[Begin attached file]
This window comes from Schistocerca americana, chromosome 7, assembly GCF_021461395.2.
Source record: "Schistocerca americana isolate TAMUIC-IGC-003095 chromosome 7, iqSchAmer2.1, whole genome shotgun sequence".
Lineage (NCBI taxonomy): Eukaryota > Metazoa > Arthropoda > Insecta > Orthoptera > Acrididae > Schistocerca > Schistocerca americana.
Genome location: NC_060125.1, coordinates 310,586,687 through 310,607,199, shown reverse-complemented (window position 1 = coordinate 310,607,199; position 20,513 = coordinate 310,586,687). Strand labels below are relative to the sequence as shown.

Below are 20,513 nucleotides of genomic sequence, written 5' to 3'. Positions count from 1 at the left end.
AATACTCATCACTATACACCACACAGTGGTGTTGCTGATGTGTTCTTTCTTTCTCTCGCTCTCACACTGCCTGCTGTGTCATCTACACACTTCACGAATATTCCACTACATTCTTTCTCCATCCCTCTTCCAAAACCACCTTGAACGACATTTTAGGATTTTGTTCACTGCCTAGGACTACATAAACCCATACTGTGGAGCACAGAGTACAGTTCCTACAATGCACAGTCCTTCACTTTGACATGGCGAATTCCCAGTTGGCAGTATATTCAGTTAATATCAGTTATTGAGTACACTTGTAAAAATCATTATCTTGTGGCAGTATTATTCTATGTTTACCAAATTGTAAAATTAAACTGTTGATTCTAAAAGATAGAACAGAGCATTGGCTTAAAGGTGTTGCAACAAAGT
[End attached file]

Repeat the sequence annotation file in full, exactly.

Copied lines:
This window comes from Schistocerca americana, chromosome 7, assembly GCF_021461395.2.
Source record: "Schistocerca americana isolate TAMUIC-IGC-003095 chromosome 7, iqSchAmer2.1, whole genome shotgun sequence".
Lineage (NCBI taxonomy): Eukaryota > Metazoa > Arthropoda > Insecta > Orthoptera > Acrididae > Schistocerca > Schistocerca americana.
Genome location: NC_060125.1, coordinates 310,586,687 through 310,607,199, shown reverse-complemented (window position 1 = coordinate 310,607,199; position 20,513 = coordinate 310,586,687). Strand labels below are relative to the sequence as shown.

Below are 20,513 nucleotides of genomic sequence, written 5' to 3'. Positions count from 1 at the left end.
AATACTCATCACTATACACCACACAGTGGTGTTGCTGATGTGTTCTTTCTTTCTCTCGCTCTCACACTGCCTGCTGTGTCATCTACACACTTCACGAATATTCCACTACATTCTTTCTCCATCCCTCTTCCAAAACCACCTTGAACGACATTTTAGGATTTTGTTCACTGCCTAGGACTACATAAACCCATACTGTGGAGCACAGAGTACAGTTCCTACAATGCACAGTCCTTCACTTTGACATGGCGAATTCCCAGTTGGCAGTATATTCAGTTAATATCAGTTATTGAGTACACTTGTAAAAATCATTATCTTGTGGCAGTATTATTCTATGTTTACCAAATTGTAAAATTAAACTGTTGATTCTAAAAGATAGAACAGAGCATTGGCTTAAAGGTGTTGCAACAAAGT